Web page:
Quarter Life Crisis

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Cooking

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Bill Bumgarner points to Cooking For Engineers, a site which features a geeky approach to cooking, complete with little tables summarising the steps in a recipe for you.

I’m generally not too much in favour of technicising things like cooking. No good meal will come from that. A geek won’t start making good dishes just because he’s got a nicely tabulated recipe. It’s the caring for the food and its taste that counts. But if that care is there  – those tables can help a good deal. Many recipes seem to be written in a way that doesn’t correspond to the order in which things have to be done. And while reading a nice text, or narrative even, for a recipe is enjoyable it may cause you to forget one thing or another in the recipe. Particularly if you are preparing several dishes at once. Having a handy table as a summary surely is a nice addition for that.

I am always scared that I simply forget things (when cooking and even more when packing or departing from somewhere). On the other hand, once you’ve got the hang of something, you won’t forget things or notice your mistake in time and know what to do.

This is particularly true for myself and cakes. I enjoy baking (and eating) cakes a lot. And it’s what got me started on the topic. Most of the classical recipes I got from my mum, many times quickly typed in an e-mail at the last minute. Due to those hurries I have an astonishing numbers of recipes which simply lack some ingredients (like flour) or other information (like temperature). This is very confusing – particularly the first time you encounter the situation.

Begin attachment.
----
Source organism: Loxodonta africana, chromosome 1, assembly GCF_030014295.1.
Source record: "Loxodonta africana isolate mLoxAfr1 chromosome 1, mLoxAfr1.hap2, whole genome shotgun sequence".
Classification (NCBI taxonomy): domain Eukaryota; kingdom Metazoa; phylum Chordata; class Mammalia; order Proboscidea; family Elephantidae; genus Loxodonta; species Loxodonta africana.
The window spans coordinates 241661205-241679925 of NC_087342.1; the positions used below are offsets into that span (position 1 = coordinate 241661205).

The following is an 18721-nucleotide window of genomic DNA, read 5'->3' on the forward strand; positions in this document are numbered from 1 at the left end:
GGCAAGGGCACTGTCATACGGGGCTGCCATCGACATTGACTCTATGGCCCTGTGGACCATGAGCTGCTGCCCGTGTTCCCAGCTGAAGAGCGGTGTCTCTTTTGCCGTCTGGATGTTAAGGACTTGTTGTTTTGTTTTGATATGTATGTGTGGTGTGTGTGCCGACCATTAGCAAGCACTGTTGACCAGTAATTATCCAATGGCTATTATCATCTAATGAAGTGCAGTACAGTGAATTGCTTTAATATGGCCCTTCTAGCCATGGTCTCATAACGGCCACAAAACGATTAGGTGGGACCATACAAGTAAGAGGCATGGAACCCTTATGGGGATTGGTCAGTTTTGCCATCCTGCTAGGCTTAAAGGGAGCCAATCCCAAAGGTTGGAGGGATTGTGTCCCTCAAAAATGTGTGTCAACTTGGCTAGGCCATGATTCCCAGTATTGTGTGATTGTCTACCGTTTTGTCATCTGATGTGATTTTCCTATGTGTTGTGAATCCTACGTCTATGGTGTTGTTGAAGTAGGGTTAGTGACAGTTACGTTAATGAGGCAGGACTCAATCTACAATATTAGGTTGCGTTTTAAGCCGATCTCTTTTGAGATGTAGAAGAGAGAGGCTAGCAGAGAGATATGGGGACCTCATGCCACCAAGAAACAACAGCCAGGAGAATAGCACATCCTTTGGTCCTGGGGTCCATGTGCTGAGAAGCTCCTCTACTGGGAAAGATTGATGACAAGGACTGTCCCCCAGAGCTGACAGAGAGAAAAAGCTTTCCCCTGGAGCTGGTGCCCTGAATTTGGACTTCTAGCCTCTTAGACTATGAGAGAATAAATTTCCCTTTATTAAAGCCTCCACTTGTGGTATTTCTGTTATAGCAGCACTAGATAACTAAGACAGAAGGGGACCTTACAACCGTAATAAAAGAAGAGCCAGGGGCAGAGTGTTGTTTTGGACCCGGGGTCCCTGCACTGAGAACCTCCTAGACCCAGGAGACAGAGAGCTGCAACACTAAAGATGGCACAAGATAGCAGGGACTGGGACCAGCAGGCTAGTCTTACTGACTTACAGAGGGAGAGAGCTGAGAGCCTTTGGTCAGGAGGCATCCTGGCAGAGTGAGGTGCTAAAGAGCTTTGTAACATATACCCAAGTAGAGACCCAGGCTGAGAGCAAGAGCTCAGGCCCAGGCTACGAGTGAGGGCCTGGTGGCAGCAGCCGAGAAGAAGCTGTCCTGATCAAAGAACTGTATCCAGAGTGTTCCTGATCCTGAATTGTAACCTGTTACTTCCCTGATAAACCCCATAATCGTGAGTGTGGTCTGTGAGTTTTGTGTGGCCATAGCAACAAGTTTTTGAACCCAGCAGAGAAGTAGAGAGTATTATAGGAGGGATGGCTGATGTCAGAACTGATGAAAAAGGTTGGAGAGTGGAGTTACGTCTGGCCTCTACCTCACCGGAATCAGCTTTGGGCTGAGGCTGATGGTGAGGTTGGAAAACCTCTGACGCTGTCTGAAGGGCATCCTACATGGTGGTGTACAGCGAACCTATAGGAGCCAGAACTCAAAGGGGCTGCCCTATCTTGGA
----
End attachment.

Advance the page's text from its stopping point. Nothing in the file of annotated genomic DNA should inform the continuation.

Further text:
With time, however, you just learn how to work around the missing information and you also stop seeing the necessity for precise measurements. Most of the time it’s pretty obvious when you’ve got the right amount of flour or so.

But back to more scientific grounds. If you’re into ‘geeky’ cooking, give the books of French chemist-gourmet Hervé This-Benckard a try. He has one book that just tells you about basic processes in the kitchen. What happens when whipping egg-white? Why can’t you heat butter to high temperatures? What’s the best way to make a sorbet? And why? It’s very informative.

But the other one, Révélations gastronomiques is much more fun. It contains many recipes and the scientific explanations are right within the recipes. This-Benckard’s – in my opinion good – reason for this being that often recipes don’t make clear why you have to do certain things they just tell you to do them. This lack of understanding makes remembering recipes and crisis management hard. Once you know what’s going on within the food, many steps you have to do become logical and obvious.

Oh, and the best way to make a sorbet is with liquid nitrogen of course.

September 9, 2004, 23:20

Tagged as food.

Comments

Comment by brian w: User icon

If there’s any way for you to watch Alton Brown’s tv show, Good Eats, it might be the kind of show you’re looking for. It’s all about the science and explanation behind particular dishes. Plus it’s quite funny and geeky.

Back to Cooking for Engineers: I’ve already mentioned on Bill’s site that a properly written recipe in the “standard” format is far superior to the diagrams on Cooking for Engineers—those diagrams actually take away metadata you get by reading a recipe as written, like preheating the oven temp or greasing a pan before starting other steps. A properly written cookbook (I’m thinking of people who really know their stuff, like Julia Child) is unbeatable in terms of being able to follow the narrative to recreate the dish properly. “Whip.” or “Mix.” are steps from the back of a cake mix box, not steps in a proper recipe. But that’s just my personal opinion.

September 10, 2004, 0:02

Comment by ssp: User icon

Good Eats sounds interesting. I’ll try to give my p2p app a spin for that to have a look. Never saw it on telly here.

I fully agree that tables shouldn’t be the whole recipe. But they can be a good addition to aid your memory. And I think that’s the way they’re used on the ‘for engineers’ website.

September 10, 2004, 8:46

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